Cenix offers research and consulting services using human and rodent cell models to discover, validate, and analyze new drug targets for a variety of diseases including atherosclerosis, diabetes, obesity, malaria, and others.
Financial terms of the agreement were not released.
NIH Extends Contract with Galapagos' BioFocus Subsidiary
The National Institutes of Health has extended an agreement with Galapagos’ BioFocus DPI service division to continue using the services of the unit for the Molecular Libraries Small Molecule Repository through December 2010, the company said this week.
The company said it will receive over $9 million over the course of the two-year extension, which is funded under the NIH Roadmap project.
BioFocus DPI operates the compound management facility for industrial and government customers out of its Compound Focus subsidiary in South San Francisco. The facility has acquired, stored, and distributed compounds for high-throughput biological screening throughout NIH’s US academic network since 2004.
BioFocus DPI sells drug discovery products and services to biotech and pharmaceutical companies, and it provides adenoviral reagents for identifying compound libraries, chemogenomics, and ADMET database products to select targets and compounds.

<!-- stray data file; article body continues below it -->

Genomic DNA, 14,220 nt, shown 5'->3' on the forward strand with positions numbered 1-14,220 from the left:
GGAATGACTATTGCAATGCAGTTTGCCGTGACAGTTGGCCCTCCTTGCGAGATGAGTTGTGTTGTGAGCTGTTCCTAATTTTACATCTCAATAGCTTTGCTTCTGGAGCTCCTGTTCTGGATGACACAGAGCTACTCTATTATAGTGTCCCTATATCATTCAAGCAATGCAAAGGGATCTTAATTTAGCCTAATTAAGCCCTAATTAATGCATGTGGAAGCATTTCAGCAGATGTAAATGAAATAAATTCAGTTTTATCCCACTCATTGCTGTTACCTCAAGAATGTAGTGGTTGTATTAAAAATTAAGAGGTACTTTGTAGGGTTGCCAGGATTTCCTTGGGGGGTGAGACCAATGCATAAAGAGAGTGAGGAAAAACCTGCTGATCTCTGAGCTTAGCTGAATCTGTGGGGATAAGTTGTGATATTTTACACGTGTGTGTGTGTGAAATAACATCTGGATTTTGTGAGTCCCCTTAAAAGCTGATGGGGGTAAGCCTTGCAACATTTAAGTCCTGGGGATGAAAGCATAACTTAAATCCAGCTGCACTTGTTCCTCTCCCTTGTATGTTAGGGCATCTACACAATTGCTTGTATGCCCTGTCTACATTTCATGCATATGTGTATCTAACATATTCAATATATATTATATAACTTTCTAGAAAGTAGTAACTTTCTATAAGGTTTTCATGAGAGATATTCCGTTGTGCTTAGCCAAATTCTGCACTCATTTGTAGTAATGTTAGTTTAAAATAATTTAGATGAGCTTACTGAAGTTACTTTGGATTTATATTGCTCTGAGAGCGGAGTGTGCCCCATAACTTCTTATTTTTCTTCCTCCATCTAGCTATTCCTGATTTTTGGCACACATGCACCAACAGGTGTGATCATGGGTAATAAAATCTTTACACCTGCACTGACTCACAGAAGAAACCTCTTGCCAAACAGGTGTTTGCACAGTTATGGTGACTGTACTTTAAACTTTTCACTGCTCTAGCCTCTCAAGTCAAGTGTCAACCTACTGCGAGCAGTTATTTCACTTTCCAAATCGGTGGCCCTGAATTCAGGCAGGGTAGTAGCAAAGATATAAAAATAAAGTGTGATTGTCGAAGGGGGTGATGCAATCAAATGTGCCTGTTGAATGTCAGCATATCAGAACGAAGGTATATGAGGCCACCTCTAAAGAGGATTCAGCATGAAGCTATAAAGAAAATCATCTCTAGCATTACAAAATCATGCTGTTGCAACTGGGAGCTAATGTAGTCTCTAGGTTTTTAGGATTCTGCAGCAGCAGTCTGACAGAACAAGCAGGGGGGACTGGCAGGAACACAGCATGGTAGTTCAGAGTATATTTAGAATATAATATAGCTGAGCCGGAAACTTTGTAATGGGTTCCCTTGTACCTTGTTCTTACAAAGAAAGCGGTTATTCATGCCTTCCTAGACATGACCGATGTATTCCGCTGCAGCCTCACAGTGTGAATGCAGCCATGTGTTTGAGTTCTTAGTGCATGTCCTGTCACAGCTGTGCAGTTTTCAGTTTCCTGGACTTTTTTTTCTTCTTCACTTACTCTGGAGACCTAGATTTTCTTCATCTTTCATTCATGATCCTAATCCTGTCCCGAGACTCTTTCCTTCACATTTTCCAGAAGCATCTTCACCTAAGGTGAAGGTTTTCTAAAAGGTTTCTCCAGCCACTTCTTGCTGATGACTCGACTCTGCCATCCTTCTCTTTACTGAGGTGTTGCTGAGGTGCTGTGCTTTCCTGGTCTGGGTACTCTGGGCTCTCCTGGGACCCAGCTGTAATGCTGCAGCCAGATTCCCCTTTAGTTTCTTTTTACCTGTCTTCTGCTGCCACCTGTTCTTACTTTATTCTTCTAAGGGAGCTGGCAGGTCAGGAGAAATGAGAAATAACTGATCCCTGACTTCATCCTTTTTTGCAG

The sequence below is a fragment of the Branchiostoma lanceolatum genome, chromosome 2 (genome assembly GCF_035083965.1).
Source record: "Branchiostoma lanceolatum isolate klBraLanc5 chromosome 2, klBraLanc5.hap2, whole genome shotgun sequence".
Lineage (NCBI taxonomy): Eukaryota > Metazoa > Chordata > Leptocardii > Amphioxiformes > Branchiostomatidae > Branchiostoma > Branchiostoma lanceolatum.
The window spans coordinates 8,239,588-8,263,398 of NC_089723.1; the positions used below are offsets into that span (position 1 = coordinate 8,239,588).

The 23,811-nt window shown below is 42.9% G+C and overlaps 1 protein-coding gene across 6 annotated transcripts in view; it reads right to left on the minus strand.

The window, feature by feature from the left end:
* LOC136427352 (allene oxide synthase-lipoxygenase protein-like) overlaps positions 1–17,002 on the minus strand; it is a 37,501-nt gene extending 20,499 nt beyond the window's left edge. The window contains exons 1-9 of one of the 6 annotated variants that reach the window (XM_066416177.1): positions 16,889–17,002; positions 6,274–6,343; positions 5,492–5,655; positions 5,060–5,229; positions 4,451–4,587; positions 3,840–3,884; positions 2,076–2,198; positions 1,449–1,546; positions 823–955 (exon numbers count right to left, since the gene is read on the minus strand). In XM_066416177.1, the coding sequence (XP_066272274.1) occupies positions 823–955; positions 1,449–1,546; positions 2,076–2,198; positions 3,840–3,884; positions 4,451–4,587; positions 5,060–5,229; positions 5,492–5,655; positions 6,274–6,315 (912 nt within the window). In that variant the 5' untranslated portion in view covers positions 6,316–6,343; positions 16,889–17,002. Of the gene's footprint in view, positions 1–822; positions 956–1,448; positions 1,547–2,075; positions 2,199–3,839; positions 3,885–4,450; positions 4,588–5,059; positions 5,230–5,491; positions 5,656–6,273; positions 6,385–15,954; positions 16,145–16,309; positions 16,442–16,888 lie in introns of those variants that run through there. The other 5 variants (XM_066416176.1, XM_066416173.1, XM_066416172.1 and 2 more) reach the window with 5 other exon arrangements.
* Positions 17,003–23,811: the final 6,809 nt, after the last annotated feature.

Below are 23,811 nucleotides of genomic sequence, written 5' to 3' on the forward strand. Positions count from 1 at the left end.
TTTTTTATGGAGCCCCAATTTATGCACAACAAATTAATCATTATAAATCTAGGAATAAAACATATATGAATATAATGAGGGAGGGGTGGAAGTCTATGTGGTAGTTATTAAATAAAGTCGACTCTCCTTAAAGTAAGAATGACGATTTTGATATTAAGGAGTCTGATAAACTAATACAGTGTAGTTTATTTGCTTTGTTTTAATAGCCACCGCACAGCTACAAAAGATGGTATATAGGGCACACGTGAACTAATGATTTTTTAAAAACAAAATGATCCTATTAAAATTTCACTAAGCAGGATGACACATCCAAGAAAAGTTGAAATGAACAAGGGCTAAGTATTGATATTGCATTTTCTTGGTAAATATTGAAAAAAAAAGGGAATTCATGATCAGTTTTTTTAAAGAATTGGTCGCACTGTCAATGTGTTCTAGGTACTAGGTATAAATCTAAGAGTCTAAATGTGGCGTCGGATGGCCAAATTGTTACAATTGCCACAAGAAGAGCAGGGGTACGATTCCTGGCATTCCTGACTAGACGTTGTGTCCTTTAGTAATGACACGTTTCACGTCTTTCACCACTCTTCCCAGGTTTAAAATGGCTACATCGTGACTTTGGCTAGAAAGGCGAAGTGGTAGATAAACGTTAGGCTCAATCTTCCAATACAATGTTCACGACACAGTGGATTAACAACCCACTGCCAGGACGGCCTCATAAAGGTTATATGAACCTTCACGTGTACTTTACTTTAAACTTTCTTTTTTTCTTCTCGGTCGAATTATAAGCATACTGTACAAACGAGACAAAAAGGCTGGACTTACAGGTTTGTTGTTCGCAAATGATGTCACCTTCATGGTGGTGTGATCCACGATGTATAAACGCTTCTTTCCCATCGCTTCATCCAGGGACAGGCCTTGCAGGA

Wellcome Trust Provides $9.4M to Make Galapagos Predictive Drug Data Public
A grant and license agreement involving the UK’s Wellcome Trust, the Belgian company Galapagos, and the European Molecular Biology Laboratory's European Bioinformatics Institute will open up the rights to databases held by Galapagos division BioFocus DPI for use by public research communities.
EMBL-EBI will use a Wellcome Trust grant of £4.7 million ($9.4 million) to support the transfer of a collection of information on drug properties and a set of Galapagos’ drug-like small molecules to the Institute. EMBL-EBI will incorporate the data into its collection of open-access resources for use in biomedical research.